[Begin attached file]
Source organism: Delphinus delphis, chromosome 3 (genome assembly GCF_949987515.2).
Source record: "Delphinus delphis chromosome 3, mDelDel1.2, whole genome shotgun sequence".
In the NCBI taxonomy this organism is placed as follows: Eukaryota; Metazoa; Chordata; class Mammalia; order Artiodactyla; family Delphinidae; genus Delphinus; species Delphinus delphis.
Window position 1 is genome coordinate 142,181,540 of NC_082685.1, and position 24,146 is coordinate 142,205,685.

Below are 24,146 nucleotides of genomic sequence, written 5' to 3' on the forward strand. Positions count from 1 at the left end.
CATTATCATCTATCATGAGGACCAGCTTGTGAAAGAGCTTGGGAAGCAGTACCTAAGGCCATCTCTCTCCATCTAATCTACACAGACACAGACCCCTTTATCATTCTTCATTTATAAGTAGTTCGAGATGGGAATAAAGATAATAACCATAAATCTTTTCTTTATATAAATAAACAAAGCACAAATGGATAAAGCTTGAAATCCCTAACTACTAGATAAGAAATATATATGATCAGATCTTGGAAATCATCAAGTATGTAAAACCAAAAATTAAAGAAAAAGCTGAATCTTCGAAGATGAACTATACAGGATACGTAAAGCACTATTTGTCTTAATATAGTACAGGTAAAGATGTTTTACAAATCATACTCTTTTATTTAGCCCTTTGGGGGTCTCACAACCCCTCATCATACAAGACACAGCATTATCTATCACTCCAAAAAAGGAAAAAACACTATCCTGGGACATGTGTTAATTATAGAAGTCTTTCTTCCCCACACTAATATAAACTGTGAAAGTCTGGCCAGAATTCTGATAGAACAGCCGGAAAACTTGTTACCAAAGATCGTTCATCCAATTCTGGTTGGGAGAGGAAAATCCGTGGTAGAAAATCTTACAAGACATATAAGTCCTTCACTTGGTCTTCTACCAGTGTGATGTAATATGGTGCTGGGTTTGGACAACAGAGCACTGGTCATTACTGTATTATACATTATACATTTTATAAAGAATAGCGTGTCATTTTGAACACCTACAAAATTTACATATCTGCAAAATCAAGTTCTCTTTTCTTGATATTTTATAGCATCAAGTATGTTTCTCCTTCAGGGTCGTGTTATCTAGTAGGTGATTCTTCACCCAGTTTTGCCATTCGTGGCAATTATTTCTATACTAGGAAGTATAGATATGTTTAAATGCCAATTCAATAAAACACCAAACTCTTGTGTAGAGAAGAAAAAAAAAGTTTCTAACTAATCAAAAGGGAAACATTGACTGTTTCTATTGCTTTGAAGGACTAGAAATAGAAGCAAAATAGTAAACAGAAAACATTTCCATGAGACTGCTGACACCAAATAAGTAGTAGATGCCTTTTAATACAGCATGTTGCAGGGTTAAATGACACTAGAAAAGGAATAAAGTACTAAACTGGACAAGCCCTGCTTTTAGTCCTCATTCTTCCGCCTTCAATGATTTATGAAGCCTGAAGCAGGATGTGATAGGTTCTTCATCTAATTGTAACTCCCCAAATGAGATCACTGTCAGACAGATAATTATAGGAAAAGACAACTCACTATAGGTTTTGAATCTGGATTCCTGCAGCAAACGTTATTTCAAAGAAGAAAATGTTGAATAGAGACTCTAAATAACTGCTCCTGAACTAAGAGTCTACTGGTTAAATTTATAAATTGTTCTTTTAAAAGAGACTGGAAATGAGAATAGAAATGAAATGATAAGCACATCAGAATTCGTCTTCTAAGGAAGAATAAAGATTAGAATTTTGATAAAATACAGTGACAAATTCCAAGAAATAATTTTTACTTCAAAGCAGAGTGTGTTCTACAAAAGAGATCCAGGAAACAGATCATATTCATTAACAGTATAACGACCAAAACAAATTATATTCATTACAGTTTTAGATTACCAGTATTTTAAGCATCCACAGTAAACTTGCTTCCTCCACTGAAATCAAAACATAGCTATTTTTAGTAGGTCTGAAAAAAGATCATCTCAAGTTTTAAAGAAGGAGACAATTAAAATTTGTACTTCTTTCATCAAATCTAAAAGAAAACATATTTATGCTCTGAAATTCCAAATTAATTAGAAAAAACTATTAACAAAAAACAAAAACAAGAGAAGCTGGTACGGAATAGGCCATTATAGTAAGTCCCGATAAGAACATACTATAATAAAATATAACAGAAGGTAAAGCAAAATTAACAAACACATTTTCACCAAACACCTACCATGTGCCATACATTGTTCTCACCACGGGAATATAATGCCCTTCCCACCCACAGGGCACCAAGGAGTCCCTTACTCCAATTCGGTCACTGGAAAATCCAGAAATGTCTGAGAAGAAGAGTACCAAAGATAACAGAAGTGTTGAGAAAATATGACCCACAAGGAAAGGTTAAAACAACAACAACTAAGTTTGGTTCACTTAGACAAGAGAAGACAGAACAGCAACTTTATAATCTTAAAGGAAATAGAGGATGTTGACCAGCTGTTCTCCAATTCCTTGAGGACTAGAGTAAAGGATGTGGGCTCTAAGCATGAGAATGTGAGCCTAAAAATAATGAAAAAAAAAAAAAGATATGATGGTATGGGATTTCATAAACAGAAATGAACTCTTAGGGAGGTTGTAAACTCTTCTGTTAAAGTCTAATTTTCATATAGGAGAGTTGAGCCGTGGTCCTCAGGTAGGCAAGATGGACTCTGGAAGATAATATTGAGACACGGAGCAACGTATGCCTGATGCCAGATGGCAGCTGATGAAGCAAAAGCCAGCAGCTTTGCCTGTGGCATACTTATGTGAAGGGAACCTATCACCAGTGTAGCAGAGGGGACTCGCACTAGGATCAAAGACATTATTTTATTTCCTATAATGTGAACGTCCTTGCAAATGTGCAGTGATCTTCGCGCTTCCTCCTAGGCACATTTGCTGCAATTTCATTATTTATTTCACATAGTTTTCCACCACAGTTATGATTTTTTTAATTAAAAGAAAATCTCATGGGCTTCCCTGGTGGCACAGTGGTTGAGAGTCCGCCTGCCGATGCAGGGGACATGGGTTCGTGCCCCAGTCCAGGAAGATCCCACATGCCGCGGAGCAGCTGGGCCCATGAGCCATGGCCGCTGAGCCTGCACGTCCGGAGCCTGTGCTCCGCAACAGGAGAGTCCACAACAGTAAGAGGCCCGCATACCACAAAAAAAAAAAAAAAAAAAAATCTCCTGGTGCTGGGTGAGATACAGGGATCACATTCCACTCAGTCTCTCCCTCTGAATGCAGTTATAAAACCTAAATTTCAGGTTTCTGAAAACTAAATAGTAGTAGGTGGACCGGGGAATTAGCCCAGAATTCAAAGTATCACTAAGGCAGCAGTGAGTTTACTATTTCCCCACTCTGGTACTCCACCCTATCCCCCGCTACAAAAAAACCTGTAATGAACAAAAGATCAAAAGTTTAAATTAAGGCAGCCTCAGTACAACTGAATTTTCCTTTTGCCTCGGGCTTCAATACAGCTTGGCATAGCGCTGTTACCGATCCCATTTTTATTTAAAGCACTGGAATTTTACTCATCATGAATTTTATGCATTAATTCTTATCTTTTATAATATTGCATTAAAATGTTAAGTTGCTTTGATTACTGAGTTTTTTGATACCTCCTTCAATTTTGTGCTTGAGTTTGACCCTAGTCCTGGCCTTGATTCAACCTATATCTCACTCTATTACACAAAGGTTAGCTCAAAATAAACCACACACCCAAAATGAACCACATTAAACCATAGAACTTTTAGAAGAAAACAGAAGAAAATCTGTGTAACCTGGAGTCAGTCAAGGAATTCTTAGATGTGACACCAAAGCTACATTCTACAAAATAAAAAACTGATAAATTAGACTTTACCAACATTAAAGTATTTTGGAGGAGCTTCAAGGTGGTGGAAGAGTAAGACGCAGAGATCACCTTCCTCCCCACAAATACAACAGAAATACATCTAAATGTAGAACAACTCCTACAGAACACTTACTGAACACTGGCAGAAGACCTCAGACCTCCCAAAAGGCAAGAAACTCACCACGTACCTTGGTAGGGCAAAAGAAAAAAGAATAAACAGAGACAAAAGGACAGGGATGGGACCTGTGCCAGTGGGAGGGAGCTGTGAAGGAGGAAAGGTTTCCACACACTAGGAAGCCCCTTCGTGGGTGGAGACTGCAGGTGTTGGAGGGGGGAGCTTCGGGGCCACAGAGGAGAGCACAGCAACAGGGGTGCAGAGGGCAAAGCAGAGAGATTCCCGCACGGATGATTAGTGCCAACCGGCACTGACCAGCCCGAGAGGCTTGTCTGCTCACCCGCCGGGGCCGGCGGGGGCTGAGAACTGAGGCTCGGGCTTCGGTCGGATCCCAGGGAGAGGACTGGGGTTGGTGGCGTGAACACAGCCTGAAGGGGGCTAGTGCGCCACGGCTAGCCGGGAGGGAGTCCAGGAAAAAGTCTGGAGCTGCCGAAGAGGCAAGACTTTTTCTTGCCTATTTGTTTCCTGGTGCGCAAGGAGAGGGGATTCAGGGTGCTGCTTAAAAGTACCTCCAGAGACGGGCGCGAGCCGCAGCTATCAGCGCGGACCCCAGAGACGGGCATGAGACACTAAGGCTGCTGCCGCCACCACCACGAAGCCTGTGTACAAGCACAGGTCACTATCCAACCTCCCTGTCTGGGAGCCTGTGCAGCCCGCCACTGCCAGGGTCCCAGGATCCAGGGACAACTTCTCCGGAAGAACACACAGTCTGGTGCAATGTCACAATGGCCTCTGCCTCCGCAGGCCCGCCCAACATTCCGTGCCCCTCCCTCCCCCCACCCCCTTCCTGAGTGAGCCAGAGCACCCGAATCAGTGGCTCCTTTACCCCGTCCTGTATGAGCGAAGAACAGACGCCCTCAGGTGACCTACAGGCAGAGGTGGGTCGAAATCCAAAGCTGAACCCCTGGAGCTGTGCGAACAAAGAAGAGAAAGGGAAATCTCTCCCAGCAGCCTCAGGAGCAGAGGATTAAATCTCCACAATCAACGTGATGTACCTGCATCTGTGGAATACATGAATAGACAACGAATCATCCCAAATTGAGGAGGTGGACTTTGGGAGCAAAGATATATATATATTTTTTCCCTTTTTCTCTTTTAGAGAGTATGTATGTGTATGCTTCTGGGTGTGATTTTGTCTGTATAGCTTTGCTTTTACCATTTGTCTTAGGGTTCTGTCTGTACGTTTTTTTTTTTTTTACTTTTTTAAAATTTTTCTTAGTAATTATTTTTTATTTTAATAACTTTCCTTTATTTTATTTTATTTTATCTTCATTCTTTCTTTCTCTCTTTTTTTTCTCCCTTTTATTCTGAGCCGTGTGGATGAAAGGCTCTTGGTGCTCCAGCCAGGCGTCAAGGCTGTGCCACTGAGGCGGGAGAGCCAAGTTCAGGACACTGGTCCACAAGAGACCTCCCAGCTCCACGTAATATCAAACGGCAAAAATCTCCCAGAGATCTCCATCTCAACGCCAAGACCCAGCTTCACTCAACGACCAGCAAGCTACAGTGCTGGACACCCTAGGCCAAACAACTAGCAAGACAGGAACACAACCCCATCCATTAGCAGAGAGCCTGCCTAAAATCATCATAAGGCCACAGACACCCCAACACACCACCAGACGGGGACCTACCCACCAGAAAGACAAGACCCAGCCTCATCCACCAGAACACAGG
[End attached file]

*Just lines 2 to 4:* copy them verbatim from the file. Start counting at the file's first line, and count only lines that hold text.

Source record: "Delphinus delphis chromosome 3, mDelDel1.2, whole genome shotgun sequence".
In the NCBI taxonomy this organism is placed as follows: Eukaryota; Metazoa; Chordata; class Mammalia; order Artiodactyla; family Delphinidae; genus Delphinus; species Delphinus delphis.
Window position 1 is genome coordinate 142,181,540 of NC_082685.1, and position 24,146 is coordinate 142,205,685.